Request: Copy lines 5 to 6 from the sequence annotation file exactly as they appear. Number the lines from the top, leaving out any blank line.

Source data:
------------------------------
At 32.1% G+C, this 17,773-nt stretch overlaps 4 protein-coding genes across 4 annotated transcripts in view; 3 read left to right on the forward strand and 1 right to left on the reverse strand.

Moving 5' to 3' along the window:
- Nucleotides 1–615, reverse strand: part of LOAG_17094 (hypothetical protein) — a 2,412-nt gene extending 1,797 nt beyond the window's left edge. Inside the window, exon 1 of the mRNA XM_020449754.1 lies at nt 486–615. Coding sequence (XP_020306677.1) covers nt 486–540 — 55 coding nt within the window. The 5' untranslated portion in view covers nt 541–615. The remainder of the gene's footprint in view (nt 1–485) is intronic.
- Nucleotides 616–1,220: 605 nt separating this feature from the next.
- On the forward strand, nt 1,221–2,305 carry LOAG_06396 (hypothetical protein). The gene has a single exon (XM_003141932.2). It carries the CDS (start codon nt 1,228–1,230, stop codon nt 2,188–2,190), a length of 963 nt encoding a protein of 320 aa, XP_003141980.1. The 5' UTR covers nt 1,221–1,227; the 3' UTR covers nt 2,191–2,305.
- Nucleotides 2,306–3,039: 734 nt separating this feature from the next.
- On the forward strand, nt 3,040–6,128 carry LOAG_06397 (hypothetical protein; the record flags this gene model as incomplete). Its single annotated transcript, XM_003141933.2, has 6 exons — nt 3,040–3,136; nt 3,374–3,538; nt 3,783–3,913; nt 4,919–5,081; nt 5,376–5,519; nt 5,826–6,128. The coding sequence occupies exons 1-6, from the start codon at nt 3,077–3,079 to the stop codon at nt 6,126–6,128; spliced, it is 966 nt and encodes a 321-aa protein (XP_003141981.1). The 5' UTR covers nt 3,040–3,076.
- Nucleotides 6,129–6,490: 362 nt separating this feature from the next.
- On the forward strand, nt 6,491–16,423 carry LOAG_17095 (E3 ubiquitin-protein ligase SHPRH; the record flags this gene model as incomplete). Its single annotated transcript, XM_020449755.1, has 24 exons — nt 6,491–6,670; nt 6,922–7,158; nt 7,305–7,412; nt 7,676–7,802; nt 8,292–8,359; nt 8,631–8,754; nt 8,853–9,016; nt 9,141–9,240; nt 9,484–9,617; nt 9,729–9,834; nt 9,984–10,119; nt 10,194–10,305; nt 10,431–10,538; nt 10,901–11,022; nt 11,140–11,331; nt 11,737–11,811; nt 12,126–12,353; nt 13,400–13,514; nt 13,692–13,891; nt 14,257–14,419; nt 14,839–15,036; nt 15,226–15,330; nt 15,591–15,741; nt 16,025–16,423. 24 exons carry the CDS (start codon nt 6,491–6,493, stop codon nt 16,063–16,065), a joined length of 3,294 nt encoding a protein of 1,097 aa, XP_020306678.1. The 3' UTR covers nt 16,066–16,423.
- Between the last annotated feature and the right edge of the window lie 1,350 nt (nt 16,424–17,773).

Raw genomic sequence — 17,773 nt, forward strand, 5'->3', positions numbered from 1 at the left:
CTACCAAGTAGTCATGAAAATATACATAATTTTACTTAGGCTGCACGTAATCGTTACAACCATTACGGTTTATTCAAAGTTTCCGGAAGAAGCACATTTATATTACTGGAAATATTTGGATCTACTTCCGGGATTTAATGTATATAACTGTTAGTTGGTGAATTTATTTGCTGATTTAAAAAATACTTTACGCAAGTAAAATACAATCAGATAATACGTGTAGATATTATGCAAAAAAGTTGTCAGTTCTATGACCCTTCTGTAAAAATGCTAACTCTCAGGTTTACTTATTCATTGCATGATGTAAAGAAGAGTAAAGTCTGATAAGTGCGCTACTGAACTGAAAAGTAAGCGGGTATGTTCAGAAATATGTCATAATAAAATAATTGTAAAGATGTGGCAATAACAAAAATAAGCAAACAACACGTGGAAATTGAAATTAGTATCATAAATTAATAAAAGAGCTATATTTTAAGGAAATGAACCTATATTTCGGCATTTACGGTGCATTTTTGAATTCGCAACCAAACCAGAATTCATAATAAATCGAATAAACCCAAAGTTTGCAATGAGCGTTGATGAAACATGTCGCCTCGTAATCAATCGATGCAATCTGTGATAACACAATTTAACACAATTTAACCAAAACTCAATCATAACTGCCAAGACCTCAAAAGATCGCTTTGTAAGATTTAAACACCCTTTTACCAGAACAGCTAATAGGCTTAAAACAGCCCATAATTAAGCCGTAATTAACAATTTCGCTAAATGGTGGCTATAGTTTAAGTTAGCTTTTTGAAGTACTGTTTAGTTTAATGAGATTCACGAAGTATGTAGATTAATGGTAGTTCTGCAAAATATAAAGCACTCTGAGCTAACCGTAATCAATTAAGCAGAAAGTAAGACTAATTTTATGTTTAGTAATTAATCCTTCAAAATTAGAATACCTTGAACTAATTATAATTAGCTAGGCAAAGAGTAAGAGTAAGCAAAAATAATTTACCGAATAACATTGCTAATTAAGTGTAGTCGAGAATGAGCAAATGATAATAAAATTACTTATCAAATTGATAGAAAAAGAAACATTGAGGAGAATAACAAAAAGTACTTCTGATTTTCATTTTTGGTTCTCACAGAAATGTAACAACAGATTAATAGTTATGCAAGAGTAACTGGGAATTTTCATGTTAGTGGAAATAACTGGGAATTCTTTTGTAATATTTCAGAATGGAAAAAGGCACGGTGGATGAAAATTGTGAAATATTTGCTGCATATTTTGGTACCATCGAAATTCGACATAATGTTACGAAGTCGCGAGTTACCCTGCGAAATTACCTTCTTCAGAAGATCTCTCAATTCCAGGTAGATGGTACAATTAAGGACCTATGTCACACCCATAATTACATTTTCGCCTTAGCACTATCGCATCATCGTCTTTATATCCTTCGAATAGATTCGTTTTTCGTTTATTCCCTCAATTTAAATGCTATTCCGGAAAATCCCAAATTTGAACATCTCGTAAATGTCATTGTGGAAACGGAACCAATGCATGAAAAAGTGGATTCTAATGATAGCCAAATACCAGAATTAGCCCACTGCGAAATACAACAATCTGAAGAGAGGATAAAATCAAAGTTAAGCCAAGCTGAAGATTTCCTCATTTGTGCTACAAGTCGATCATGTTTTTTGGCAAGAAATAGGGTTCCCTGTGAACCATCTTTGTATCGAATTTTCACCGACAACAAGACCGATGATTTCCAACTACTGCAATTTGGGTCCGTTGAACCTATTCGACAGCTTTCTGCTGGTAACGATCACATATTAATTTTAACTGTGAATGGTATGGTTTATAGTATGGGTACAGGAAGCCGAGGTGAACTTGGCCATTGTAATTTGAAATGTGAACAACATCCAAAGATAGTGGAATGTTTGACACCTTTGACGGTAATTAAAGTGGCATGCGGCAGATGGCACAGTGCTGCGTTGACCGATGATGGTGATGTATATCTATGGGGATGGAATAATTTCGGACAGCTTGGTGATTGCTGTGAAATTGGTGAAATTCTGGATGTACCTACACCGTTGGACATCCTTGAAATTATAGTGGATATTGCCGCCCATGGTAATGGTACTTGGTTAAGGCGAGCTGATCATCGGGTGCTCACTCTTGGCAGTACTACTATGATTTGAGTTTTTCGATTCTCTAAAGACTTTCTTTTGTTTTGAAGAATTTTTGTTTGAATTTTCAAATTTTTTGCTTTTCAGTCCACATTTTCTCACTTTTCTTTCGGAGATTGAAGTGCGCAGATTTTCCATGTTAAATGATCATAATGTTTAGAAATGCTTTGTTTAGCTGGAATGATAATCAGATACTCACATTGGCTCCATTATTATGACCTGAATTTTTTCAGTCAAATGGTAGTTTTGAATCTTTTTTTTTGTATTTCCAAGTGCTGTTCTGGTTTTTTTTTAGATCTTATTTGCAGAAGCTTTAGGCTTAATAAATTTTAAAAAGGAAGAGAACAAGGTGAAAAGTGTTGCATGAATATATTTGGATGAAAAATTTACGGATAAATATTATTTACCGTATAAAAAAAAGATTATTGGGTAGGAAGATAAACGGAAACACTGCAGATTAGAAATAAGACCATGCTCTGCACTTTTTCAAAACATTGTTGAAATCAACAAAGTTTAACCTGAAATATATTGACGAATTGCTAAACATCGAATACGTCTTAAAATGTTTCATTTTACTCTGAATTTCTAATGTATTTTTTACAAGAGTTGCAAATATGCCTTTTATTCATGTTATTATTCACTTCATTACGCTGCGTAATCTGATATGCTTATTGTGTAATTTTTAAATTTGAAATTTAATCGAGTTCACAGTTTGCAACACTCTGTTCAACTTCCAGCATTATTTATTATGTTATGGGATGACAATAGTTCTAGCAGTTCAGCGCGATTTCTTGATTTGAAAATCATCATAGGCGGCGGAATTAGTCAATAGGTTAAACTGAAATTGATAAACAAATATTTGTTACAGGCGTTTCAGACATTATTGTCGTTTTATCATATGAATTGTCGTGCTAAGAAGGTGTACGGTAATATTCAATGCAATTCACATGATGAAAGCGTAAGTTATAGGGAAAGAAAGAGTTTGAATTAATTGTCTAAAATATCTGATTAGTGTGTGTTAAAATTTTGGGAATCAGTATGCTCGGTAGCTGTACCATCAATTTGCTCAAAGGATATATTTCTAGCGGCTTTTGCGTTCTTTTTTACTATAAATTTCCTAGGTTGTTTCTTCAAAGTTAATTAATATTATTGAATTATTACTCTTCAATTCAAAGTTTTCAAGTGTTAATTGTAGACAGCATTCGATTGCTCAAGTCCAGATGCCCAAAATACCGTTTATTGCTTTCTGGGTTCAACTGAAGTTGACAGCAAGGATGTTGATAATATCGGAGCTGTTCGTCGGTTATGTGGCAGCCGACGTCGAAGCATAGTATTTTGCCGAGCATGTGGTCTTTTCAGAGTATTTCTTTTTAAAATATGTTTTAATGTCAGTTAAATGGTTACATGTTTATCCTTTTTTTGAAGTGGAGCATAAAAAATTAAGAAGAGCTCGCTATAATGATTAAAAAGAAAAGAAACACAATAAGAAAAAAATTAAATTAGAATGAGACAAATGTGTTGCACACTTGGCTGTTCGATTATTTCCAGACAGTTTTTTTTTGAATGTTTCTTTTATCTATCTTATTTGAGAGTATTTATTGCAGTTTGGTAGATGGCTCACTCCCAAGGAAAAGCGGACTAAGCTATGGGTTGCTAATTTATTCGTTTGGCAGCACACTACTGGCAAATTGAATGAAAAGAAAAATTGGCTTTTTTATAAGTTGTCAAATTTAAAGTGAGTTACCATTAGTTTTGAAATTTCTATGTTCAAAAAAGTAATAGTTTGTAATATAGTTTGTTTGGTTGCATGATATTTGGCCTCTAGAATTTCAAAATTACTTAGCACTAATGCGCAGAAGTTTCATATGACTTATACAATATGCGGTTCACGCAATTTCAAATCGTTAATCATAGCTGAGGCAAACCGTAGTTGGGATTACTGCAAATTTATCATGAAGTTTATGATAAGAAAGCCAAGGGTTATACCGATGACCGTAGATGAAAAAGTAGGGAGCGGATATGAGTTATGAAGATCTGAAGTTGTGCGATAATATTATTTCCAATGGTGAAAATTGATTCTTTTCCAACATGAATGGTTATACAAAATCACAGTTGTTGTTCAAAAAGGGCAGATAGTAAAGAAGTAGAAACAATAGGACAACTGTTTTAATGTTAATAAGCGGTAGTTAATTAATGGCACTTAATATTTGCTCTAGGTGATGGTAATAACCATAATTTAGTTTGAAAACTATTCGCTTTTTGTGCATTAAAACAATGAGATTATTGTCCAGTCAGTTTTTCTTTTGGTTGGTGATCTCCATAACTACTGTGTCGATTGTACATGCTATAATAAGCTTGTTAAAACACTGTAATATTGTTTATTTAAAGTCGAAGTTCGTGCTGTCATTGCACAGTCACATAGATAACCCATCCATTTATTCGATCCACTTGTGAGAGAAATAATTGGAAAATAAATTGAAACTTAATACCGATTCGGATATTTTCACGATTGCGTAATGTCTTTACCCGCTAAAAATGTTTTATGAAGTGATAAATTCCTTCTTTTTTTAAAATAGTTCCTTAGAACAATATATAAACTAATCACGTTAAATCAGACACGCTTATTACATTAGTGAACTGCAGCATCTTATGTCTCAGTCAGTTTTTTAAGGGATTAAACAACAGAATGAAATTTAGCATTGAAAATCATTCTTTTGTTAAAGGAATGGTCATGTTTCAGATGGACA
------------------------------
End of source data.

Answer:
- On the forward strand, nt 1,221–2,305 carry LOAG_06396 (hypothetical protein). The gene has a single exon (XM_003141932.2). It carries the CDS (start codon nt 1,228–1,230, stop codon nt 2,188–2,190), a length of 963 nt encoding a protein of 320 aa, XP_003141980.1. The 5' UTR covers nt 1,221–1,227; the 3' UTR covers nt 2,191–2,305.
- Nucleotides 2,306–3,039: 734 nt separating this feature from the next.